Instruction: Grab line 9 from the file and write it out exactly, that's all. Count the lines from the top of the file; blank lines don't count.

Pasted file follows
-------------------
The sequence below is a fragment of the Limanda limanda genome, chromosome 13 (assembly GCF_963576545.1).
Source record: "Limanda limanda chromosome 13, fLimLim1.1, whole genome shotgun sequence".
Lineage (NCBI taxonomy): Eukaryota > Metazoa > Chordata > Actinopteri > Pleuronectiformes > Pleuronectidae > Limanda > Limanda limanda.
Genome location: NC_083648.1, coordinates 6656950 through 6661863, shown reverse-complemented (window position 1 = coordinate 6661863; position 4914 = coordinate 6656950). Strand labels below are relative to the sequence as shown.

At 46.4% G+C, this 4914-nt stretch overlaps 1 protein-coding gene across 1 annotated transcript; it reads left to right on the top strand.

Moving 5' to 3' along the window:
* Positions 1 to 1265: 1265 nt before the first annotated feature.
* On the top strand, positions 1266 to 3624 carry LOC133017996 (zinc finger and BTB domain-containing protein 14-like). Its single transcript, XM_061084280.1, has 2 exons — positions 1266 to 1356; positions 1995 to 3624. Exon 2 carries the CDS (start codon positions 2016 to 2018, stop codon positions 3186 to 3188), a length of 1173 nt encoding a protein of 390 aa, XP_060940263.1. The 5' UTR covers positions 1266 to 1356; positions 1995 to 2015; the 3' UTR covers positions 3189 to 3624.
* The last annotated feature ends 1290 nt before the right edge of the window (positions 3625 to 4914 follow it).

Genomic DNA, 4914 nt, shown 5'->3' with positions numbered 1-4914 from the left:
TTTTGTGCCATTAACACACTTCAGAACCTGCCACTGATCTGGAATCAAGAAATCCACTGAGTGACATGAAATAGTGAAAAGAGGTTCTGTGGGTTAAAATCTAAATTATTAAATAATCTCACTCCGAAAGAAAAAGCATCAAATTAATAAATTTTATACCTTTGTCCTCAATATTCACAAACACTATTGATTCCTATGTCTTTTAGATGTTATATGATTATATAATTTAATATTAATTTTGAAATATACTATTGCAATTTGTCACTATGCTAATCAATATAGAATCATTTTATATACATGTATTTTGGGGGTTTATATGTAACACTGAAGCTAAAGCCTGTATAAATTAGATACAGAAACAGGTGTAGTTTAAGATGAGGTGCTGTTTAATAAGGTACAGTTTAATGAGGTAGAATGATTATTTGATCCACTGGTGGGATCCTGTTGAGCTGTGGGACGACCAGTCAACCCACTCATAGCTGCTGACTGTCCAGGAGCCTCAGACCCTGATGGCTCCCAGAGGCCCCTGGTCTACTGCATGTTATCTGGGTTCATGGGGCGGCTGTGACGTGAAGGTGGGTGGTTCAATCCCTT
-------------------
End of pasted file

* The last annotated feature ends 1290 nt before the right edge of the window (positions 3625 to 4914 follow it).